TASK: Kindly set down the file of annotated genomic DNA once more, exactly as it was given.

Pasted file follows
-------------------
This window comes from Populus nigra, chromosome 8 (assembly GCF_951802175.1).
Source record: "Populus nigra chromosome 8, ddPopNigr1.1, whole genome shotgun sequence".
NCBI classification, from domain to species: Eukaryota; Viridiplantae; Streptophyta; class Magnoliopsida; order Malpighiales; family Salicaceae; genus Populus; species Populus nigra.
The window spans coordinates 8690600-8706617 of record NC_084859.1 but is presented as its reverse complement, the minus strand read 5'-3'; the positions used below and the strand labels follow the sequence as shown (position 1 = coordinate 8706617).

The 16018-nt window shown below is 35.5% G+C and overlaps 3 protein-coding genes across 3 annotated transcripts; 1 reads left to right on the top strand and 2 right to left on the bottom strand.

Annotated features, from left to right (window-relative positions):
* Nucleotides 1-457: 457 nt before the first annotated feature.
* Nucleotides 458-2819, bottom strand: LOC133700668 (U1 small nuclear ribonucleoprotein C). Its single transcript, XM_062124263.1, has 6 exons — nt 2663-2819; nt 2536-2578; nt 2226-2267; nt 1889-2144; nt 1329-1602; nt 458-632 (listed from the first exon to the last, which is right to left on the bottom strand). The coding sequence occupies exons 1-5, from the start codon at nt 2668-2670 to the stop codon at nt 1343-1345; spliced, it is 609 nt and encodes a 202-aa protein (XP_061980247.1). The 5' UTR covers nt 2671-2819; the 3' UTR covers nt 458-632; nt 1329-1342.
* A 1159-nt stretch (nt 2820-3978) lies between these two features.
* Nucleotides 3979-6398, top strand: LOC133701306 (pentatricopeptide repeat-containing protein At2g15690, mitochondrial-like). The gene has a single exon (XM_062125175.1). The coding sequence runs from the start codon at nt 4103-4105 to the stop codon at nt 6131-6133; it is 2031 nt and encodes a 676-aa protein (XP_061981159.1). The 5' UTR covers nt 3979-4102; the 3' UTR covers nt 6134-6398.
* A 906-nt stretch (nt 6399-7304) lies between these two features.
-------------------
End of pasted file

This window comes from Populus nigra, chromosome 8 (assembly GCF_951802175.1).
Source record: "Populus nigra chromosome 8, ddPopNigr1.1, whole genome shotgun sequence".
NCBI classification, from domain to species: Eukaryota; Viridiplantae; Streptophyta; class Magnoliopsida; order Malpighiales; family Salicaceae; genus Populus; species Populus nigra.
The window spans coordinates 8690600-8706617 of record NC_084859.1 but is presented as its reverse complement, the minus strand read 5'-3'; the positions used below and the strand labels follow the sequence as shown (position 1 = coordinate 8706617).

The 16018-nt window shown below is 35.5% G+C and overlaps 3 protein-coding genes across 3 annotated transcripts; 1 reads left to right on the top strand and 2 right to left on the bottom strand.

Annotated features, from left to right (window-relative positions):
* Nucleotides 1-457: 457 nt before the first annotated feature.
* Nucleotides 458-2819, bottom strand: LOC133700668 (U1 small nuclear ribonucleoprotein C). Its single transcript, XM_062124263.1, has 6 exons — nt 2663-2819; nt 2536-2578; nt 2226-2267; nt 1889-2144; nt 1329-1602; nt 458-632 (listed from the first exon to the last, which is right to left on the bottom strand). The coding sequence occupies exons 1-5, from the start codon at nt 2668-2670 to the stop codon at nt 1343-1345; spliced, it is 609 nt and encodes a 202-aa protein (XP_061980247.1). The 5' UTR covers nt 2671-2819; the 3' UTR covers nt 458-632; nt 1329-1342.
* A 1159-nt stretch (nt 2820-3978) lies between these two features.
* Nucleotides 3979-6398, top strand: LOC133701306 (pentatricopeptide repeat-containing protein At2g15690, mitochondrial-like). The gene has a single exon (XM_062125175.1). The coding sequence runs from the start codon at nt 4103-4105 to the stop codon at nt 6131-6133; it is 2031 nt and encodes a 676-aa protein (XP_061981159.1). The 5' UTR covers nt 3979-4102; the 3' UTR covers nt 6134-6398.
* A 906-nt stretch (nt 6399-7304) lies between these two features.